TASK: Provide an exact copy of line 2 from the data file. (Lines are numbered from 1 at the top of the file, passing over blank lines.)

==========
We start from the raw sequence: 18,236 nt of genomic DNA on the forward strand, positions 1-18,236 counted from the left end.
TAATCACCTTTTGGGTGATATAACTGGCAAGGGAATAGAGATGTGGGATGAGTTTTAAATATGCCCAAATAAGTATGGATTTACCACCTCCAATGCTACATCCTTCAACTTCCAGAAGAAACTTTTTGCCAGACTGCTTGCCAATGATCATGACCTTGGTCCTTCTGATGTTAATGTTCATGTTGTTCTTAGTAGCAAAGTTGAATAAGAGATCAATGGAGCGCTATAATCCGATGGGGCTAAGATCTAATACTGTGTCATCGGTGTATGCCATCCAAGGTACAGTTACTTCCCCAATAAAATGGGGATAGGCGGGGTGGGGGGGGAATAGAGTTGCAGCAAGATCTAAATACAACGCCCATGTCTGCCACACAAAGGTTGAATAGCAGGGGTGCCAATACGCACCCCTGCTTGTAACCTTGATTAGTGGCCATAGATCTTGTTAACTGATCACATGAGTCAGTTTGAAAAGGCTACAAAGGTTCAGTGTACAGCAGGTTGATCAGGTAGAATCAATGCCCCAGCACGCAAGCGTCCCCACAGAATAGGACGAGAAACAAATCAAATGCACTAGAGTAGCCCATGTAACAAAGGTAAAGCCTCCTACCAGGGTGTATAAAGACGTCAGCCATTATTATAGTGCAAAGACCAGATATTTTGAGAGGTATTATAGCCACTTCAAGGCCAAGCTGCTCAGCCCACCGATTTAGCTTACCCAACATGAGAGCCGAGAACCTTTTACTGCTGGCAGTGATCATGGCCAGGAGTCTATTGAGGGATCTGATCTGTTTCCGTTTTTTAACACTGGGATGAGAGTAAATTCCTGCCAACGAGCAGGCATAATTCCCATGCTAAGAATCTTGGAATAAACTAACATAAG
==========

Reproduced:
TAATCACCTTTTGGGTGATATAACTGGCAAGGGAATAGAGATGTGGGATGAGTTTTAAATATGCCCAAATAAGTATGGATTTACCACCTCCAATGCTACATCCTTCAACTTCCAGAAGAAACTTTTTGCCAGACTGCTTGCCAATGATCATGACCTTGGTCCTTCTGATGTTAATGTTCATGTTGTTCTTAGTAGCAAAGTTGAATAAGAGATCAATGGAGCGCTATAATCCGATGGGGCTAAGATCTAATACTGTGTCATCGGTGTATGCCATCCAAGGTACAGTTACTTCCCCAATAAAATGGGGATAGGCGGGGTGGGGGGGGAATAGAGTTGCAGCAAGATCTAAATACAACGCCCATGTCTGCCACACAAAGGTTGAATAGCAGGGGTGCCAATACGCACCCCTGCTTGTAACCTTGATTAGTGGCCATAGATCTTGTTAACTGATCACATGAGTCAGTTTGAAAAGGCTACAAAGGTTCAGTGTACAGCAGGTTGATCAGGTAGAATCAATGCCCCAGCACGCAAGCGTCCCCACAGAATAGGACGAGAAACAAATCAAATGCACTAGAGTAGCCCATGTAACAAAGGTAAAGCCTCCTACCAGGGTGTATAAAGACGTCAGCCATTATTATAGTGCAAAGACCAGATATTTTGAGAGGTATTATAGCCACTTCAAGGCCAAGCTGCTCAGCCCACCGATTTAGCTTACCCAACATGAGAGCCGAGAACCTTTTACTGCTGGCAGTGATCATGGCCAGGAGTCTATTGAGGGATCTGATCTGTTTCCGTTTTTTAACACTGGGATGAGAGTAAATTCCTGCCAACGAGCAGGCATAATTCCCATGCTAAGAATCTTGGAATAAACTAACATAAG